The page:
If the "donations" give someone "tokens" that could ultimately give someone a right to share in profits at some point in the future, then the "tokens" are a security and the request for investments must be made pursuant to a 1933 Securities Act registration as a public offering unless it comes within an exception, the most notable of which is the exception for offerings under $1,000,000 in the aggregate raised.
Pretty much any investment that can be the basis for a potential return based upon the amount invested is a "security" for purposes of state and federal securities laws.
Cooperatives are distinguished from investor owned businesses because any return is based upon the volume of business done with the cooperative, not upon an amount invested in a cooperative. Distributions from cooperatives are basically price adjustments.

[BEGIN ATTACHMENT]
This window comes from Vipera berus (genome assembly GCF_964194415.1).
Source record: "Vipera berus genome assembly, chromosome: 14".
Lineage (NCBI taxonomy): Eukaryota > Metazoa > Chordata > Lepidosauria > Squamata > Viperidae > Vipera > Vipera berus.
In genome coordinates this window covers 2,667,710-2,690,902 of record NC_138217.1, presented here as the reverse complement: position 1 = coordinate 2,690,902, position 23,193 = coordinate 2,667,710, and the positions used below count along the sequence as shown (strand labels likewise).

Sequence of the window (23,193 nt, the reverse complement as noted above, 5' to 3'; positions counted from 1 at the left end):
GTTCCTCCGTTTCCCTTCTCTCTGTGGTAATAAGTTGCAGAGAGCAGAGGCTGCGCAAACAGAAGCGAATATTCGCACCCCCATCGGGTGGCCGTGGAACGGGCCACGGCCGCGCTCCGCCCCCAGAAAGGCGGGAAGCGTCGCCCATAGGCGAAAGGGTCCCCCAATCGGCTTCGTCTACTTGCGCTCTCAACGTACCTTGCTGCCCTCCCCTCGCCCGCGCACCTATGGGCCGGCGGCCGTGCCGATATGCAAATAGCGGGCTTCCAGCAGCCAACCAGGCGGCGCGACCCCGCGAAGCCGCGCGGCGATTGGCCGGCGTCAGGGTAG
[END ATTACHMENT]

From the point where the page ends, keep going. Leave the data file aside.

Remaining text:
If the "tokens" gave only a right to vote and not a right to any economic benefit, it could be a charitable solicitation which is not subject to SEC regulation. Typically, to qualify as a charity, it would have to have provisions in its charter specifying that any unused funds upon termination would go to some other charity and would not be returned to any private person associated with the entity.